The Use of Extraterrestrial Resources to Facilitate Space Science and Exploration

by Paul Gilster on June 10, 2016

We get to the stars one step at a time, or as the ever insightful Lao Tzu put it long ago, ​”You accomplish the great task by a series of small acts.” Right now, of course, many of the necessary ‘acts’ seem anything but small, but as Ian Crawford explains below, they’re a necessary part of building up the kind of space economy that will result in a true infrastructure, one that can sustain the exploration of space at the outskirts of our own system and beyond. Dr. Crawford is Professor of Planetary Science and Astrobiology in the Department of Earth and Planetary Sciences, Birkbeck College, University of London. Today he brings us a report on a discussion of these matters at the Royal Astronomical Society earlier this year.

By Ian A. Crawford

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There is increasing interest in the possibility of using the energy and material resources of the solar system to build a space economy, and in recent years a number of private companies have been established with the stated aim of developing extraterrestrial resources with this aim in mind (see, for example, the websites of Planetary Resources, Deep Space Industries, Shackleton Energy, and Moon Express). Although many aspects of this economic activity will likely be pursued for purely commercial reasons (e.g. space tourism, and the mining of the Moon and asteroids for economically valuable materials), science will nevertheless be a major beneficiary.

The potential scientific benefits of utilising space resources were considered at a Specialist Discussion Meeting organised by the UK’s Royal Astronomical Society on 8 April. This meeting, which was attended by over 60 participants, demonstrated widespread interest in the potential scientific benefits of space resource utilisation. A report of the meeting has now been accepted for publication in the RAS journal Astronomy & Geophysics and videos of the talks are available on the RAS website.

The participants agreed that multiple (and non-mutually exclusive) scientific benefits will result from the development of a space economy, including:

  • Scientific discoveries made during prospecting for, and extraction of, space resources;
  • Using space resources to build, provision and maintain scientific instruments and outposts (i.e. in situ resource utilisation, or ISRU);
  • Leveraging economic wealth generated by commercial space activities to help pay for space science activities (e.g. by taxing profits from asteroid mining, space tourism, etc);
  • Scientific utilisation of the transportation and other infrastructure developed to support commercial space activities.

Specific examples of scientific activities that would be facilitated by the development of a space economy include the construction of large space telescopes to study planets orbiting other stars, ambitious space missions (including human missions) to the outer Solar System, and the establishment of scientific research stations on the Moon and Mars (and perhaps elsewhere).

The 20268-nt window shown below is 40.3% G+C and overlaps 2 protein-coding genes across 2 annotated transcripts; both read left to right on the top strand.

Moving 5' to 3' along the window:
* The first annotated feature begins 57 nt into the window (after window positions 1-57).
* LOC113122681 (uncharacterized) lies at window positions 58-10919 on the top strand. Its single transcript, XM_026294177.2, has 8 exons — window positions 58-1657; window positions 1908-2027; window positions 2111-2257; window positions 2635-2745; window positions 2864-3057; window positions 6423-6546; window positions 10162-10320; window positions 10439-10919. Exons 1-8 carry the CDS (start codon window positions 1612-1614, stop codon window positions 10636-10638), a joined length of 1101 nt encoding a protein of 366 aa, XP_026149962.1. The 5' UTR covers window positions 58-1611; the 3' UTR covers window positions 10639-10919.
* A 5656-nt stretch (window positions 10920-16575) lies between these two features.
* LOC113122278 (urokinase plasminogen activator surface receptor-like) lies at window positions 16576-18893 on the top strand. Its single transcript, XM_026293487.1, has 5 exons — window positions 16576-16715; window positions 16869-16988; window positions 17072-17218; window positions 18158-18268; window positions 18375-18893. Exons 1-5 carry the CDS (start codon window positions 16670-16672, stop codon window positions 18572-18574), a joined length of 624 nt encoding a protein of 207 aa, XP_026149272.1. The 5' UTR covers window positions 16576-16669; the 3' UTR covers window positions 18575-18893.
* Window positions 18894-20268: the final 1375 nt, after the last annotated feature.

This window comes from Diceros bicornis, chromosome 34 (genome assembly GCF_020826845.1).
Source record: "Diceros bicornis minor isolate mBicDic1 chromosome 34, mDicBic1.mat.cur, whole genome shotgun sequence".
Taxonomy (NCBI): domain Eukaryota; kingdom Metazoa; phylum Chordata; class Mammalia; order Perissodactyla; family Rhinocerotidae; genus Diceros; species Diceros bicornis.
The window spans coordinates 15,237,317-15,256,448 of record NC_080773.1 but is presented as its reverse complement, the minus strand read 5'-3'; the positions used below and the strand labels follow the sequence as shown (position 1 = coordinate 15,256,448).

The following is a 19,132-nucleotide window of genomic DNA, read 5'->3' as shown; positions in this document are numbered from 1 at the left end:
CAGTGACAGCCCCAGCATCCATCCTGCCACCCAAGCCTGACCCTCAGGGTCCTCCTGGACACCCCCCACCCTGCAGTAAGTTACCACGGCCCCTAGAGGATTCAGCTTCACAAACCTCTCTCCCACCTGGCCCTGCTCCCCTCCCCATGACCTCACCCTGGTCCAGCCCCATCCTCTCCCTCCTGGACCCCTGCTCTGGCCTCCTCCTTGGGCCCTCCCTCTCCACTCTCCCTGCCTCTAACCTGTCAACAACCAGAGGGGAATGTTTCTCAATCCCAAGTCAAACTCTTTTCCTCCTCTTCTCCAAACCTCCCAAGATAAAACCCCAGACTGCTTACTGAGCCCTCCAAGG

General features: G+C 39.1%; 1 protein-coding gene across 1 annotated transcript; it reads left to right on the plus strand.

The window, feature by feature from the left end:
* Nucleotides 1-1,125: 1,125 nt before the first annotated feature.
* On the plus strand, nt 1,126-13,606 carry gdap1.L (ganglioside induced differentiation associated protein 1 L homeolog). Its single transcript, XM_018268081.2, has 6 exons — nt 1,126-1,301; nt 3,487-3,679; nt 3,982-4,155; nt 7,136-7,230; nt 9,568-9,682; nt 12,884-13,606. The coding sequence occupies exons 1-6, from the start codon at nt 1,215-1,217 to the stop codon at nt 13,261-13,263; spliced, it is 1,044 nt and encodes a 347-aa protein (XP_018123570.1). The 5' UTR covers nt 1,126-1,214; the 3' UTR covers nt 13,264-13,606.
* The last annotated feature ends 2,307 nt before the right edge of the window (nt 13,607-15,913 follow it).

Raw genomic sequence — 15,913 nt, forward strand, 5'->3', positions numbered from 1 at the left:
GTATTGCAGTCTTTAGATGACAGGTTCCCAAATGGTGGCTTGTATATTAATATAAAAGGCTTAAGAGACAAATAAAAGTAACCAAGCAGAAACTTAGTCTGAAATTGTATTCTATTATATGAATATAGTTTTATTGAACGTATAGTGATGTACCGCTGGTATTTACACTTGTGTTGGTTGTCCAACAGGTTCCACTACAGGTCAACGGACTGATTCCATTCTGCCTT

In the more distant future, and of special interest to readers of Centauri Dreams, an important scientific application of a well-developed space infrastructure may be the construction of interstellar space probes for the exploration of planets around nearby stars. The history of planetary exploration clearly shows that in situ investigations by space probes are required if we are to learn about the interior structures, geological evolution, and possible habitability of the planets in our own solar system, and so it seems clear that spacecraft will eventually be needed for the investigation of other planetary systems as well.

For example, if future astronomical observations from the solar system (perhaps using large space telescopes themselves built and paid for using space resources) find evidence suggesting that life might exist on a planet orbiting a nearby star, in situ measurements will probably be required to get definitive proof of its existence and to learn more about its underlying biochemistry, ecology, and evolutionary history. This in turn will eventually require transporting sophisticated scientific instruments across interstellar space.

However, the scale of such an undertaking should not be underestimated. Although very low-mass laser-pushed nano-craft, such as are being considered by Project Starshot, could conceivably be launched directly from Earth, the scientific capabilities of such small payloads will surely be very limited. Initiatives like Starshot will certainly help to develop useful technology that will enable more capable interstellar missions later on, and are therefore greatly to be welcomed, but ultimately much more massive interstellar payloads will be required if detailed scientific studies of nearby exoplanet systems are to be conducted.

Even allowing for future progress in miniaturisation, a scientifically useful interstellar payload will probably need to have a mass of at least several tonnes, and perhaps much more (as I have discussed in this recent paper in the Journal of the British Interplanetary Society). Moreover, in order to get this to even the nearest stars within a scientifically useful timescale (say ≤100 years) then spacecraft velocities of order 10% of the speed of light will be required. This will likely require vehicles of such a size, with such highly energetic (and thus potentially dangerous) propulsion systems that their construction and launch will surely have to take place in space.